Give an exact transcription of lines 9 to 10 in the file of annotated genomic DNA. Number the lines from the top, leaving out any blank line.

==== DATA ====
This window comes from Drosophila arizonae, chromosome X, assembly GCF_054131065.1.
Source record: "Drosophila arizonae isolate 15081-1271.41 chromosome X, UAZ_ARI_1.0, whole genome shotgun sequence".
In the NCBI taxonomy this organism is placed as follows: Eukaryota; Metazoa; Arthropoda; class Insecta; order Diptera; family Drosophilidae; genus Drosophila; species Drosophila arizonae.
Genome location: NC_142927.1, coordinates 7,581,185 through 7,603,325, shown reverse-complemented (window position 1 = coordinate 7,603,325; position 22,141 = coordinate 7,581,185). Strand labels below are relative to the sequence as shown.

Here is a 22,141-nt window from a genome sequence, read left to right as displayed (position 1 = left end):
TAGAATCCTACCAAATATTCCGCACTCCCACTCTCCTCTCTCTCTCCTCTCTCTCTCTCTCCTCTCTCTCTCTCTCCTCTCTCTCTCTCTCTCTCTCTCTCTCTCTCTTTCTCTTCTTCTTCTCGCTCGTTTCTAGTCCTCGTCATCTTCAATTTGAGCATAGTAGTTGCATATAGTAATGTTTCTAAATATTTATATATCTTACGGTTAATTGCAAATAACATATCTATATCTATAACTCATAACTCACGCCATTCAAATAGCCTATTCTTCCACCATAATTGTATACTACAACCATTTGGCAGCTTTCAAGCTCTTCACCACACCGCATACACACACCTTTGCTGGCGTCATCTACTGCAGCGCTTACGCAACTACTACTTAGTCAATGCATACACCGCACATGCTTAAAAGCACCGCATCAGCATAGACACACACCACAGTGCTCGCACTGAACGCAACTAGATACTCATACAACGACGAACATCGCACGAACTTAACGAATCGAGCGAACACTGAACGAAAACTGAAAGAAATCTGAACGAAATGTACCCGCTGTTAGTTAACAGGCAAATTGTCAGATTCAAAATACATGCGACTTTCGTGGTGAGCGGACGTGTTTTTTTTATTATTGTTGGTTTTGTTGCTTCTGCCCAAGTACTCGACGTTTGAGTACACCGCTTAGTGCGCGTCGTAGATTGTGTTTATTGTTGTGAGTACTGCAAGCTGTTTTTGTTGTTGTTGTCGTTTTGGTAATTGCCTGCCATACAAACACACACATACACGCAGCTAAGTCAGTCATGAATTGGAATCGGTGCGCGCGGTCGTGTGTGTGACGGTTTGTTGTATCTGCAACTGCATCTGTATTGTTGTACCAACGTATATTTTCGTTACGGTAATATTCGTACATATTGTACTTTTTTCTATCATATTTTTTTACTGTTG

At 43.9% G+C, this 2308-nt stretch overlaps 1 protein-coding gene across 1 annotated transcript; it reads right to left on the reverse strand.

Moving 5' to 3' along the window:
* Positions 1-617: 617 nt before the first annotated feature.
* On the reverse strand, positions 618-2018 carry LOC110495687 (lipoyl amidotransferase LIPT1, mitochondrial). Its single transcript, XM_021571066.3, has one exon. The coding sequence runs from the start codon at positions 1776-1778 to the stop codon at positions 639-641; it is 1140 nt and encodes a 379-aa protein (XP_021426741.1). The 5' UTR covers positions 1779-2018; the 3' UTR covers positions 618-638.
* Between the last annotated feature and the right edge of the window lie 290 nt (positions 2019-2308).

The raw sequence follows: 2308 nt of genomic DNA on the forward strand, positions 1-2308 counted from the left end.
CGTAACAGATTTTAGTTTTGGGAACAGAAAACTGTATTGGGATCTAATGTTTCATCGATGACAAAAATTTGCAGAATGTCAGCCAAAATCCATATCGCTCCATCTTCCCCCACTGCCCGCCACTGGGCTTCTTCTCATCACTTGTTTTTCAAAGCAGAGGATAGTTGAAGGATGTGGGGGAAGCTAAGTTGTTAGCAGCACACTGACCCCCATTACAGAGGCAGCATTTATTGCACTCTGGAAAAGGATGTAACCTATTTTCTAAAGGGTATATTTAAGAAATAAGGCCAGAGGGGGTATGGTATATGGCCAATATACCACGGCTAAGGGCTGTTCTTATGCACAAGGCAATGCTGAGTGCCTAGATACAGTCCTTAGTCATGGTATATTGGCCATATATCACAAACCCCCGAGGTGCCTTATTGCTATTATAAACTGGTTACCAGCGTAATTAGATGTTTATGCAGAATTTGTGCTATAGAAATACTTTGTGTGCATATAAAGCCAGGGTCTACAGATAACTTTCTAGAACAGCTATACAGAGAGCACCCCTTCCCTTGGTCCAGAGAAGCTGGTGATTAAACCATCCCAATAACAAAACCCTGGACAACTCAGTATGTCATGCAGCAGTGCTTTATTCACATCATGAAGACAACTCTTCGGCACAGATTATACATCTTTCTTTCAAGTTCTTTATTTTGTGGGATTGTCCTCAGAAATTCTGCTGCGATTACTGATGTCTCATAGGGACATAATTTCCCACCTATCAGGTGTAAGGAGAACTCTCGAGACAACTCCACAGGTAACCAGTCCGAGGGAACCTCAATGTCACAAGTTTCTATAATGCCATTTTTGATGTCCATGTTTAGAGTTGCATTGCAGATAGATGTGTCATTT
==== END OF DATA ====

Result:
* Positions 1-617: 617 nt before the first annotated feature.
* On the reverse strand, positions 618-2018 carry LOC110495687 (lipoyl amidotransferase LIPT1, mitochondrial). Its single transcript, XM_021571066.3, has one exon. The coding sequence runs from the start codon at positions 1776-1778 to the stop codon at positions 639-641; it is 1140 nt and encodes a 379-aa protein (XP_021426741.1). The 5' UTR covers positions 1779-2018; the 3' UTR covers positions 618-638.